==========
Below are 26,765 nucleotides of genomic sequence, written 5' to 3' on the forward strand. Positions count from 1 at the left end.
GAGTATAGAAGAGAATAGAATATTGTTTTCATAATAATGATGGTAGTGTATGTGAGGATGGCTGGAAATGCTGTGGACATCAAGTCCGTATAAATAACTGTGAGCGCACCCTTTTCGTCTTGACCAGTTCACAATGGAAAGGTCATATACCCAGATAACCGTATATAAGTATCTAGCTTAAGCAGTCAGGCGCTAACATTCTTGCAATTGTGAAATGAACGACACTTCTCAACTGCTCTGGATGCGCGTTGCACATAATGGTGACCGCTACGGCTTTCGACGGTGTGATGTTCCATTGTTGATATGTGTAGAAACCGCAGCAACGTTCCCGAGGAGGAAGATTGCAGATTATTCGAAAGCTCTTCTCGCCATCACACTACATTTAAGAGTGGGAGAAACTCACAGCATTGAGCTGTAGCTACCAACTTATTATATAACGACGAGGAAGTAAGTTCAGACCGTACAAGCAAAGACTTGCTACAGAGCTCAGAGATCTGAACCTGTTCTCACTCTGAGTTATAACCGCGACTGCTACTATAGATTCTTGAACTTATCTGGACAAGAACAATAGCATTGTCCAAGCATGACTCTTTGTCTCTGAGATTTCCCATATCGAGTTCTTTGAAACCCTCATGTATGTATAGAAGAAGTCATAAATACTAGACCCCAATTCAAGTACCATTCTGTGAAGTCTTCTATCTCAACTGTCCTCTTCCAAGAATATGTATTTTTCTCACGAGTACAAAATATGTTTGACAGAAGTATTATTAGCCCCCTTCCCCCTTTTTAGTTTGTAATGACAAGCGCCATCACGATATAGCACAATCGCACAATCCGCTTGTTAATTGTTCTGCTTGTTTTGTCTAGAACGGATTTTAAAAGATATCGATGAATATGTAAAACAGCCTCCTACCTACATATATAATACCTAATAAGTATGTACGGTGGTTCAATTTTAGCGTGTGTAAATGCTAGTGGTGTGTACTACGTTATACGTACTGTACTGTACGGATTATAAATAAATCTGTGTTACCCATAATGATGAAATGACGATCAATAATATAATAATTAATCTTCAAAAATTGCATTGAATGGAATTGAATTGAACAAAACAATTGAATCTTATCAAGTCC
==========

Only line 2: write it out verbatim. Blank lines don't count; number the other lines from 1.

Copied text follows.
GAGTATAGAAGAGAATAGAATATTGTTTTCATAATAATGATGGTAGTGTATGTGAGGATGGCTGGAAATGCTGTGGACATCAAGTCCGTATAAATAACTGTGAGCGCACCCTTTTCGTCTTGACCAGTTCACAATGGAAAGGTCATATACCCAGATAACCGTATATAAGTATCTAGCTTAAGCAGTCAGGCGCTAACATTCTTGCAATTGTGAAATGAACGACACTTCTCAACTGCTCTGGATGCGCGTTGCACATAATGGTGACCGCTACGGCTTTCGACGGTGTGATGTTCCATTGTTGATATGTGTAGAAACCGCAGCAACGTTCCCGAGGAGGAAGATTGCAGATTATTCGAAAGCTCTTCTCGCCATCACACTACATTTAAGAGTGGGAGAAACTCACAGCATTGAGCTGTAGCTACCAACTTATTATATAACGACGAGGAAGTAAGTTCAGACCGTACAAGCAAAGACTTGCTACAGAGCTCAGAGATCTGAACCTGTTCTCACTCTGAGTTATAACCGCGACTGCTACTATAGATTCTTGAACTTATCTGGACAAGAACAATAGCATTGTCCAAGCATGACTCTTTGTCTCTGAGATTTCCCATATCGAGTTCTTTGAAACCCTCATGTATGTATAGAAGAAGTCATAAATACTAGACCCCAATTCAAGTACCATTCTGTGAAGTCTTCTATCTCAACTGTCCTCTTCCAAGAATATGTATTTTTCTCACGAGTACAAAATATGTTTGACAGAAGTATTATTAGCCCCCTTCCCCCTTTTTAGTTTGTAATGACAAGCGCCATCACGATATAGCACAATCGCACAATCCGCTTGTTAATTGTTCTGCTTGTTTTGTCTAGAACGGATTTTAAAAGATATCGATGAATATGTAAAACAGCCTCCTACCTACATATATAATACCTAATAAGTATGTACGGTGGTTCAATTTTAGCGTGTGTAAATGCTAGTGGTGTGTACTACGTTATACGTACTGTACTGTACGGATTATAAATAAATCTGTGTTACCCATAATGATGAAATGACGATCAATAATATAATAATTAATCTTCAAAAATTGCATTGAATGGAATTGAATTGAACAAAACAATTGAATCTTATCAAGTCC